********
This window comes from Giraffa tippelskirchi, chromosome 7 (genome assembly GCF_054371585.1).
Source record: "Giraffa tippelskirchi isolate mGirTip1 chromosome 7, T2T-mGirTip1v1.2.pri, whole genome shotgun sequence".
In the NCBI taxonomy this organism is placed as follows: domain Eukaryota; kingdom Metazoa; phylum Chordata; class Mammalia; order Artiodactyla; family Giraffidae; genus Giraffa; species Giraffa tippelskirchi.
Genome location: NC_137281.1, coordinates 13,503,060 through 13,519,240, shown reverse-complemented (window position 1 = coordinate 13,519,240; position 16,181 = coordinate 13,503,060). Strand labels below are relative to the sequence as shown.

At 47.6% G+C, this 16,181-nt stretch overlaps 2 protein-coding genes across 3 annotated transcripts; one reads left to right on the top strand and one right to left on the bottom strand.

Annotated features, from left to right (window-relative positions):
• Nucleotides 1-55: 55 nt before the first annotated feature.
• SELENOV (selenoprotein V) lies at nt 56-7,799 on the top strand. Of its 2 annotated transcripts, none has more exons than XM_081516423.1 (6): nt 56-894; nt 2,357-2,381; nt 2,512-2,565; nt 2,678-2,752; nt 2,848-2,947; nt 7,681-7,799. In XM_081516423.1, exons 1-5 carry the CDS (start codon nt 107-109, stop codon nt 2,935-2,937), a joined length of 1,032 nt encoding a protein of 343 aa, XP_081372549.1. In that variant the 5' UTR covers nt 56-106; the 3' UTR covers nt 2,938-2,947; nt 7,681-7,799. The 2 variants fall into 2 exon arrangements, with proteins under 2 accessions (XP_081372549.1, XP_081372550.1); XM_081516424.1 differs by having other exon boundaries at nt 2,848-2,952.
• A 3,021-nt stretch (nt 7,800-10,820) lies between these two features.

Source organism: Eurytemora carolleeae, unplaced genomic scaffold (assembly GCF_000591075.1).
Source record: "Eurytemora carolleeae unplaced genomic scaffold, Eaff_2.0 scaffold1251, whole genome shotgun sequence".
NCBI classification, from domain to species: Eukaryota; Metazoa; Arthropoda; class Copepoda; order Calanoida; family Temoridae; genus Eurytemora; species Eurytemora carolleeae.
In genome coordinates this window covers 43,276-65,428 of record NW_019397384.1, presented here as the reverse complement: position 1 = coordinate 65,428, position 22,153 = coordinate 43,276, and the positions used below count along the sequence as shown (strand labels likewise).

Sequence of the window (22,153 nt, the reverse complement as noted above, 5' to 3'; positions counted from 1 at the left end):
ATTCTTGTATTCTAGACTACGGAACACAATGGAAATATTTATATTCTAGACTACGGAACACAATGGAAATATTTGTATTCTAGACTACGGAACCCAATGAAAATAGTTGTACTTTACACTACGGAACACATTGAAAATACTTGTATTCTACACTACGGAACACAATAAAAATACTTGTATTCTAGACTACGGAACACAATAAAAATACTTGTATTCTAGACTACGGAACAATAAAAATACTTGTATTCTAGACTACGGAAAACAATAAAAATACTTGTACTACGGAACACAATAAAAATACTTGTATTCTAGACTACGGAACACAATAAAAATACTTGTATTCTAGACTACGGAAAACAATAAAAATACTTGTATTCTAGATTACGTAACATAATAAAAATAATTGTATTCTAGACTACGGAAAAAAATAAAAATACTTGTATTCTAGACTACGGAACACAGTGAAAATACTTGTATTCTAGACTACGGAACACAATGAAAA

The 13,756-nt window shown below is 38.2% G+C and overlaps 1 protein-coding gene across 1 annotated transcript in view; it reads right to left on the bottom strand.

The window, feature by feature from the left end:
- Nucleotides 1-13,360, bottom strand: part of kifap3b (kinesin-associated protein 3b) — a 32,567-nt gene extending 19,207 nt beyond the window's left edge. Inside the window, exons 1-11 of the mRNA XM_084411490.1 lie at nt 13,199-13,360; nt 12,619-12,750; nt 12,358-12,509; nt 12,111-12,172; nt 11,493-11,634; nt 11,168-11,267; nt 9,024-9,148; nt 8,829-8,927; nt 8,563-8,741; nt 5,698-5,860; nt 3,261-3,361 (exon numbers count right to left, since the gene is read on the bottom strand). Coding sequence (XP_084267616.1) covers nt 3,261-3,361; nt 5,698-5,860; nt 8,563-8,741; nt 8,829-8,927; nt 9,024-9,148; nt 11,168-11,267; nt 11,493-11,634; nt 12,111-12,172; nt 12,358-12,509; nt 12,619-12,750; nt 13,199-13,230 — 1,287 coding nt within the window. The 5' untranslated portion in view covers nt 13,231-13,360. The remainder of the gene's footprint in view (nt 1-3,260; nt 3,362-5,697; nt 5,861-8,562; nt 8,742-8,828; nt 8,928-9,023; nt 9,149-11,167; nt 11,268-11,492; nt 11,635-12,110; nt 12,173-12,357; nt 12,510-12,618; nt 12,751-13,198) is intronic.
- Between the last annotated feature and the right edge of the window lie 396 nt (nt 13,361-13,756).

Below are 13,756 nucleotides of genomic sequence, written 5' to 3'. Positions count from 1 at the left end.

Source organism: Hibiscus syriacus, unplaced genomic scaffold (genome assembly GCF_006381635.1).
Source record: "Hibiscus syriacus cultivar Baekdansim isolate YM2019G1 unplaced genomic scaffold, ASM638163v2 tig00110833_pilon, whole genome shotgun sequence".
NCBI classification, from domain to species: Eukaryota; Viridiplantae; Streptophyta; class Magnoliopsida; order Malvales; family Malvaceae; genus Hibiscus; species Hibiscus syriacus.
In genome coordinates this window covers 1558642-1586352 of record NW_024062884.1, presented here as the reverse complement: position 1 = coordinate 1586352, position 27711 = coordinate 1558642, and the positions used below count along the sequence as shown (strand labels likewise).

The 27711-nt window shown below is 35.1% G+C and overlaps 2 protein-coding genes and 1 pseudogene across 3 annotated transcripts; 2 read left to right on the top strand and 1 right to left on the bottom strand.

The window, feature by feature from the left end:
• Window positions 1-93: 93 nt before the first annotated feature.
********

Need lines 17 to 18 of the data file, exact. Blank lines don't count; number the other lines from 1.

The window, feature by feature from the left end:
- Nucleotides 1-13,360, bottom strand: part of kifap3b (kinesin-associated protein 3b) — a 32,567-nt gene extending 19,207 nt beyond the window's left edge. Inside the window, exons 1-11 of the mRNA XM_084411490.1 lie at nt 13,199-13,360; nt 12,619-12,750; nt 12,358-12,509; nt 12,111-12,172; nt 11,493-11,634; nt 11,168-11,267; nt 9,024-9,148; nt 8,829-8,927; nt 8,563-8,741; nt 5,698-5,860; nt 3,261-3,361 (exon numbers count right to left, since the gene is read on the bottom strand). Coding sequence (XP_084267616.1) covers nt 3,261-3,361; nt 5,698-5,860; nt 8,563-8,741; nt 8,829-8,927; nt 9,024-9,148; nt 11,168-11,267; nt 11,493-11,634; nt 12,111-12,172; nt 12,358-12,509; nt 12,619-12,750; nt 13,199-13,230 — 1,287 coding nt within the window. The 5' untranslated portion in view covers nt 13,231-13,360. The remainder of the gene's footprint in view (nt 1-3,260; nt 3,362-5,697; nt 5,861-8,562; nt 8,742-8,828; nt 8,928-9,023; nt 9,149-11,167; nt 11,268-11,492; nt 11,635-12,110; nt 12,173-12,357; nt 12,510-12,618; nt 12,751-13,198) is intronic.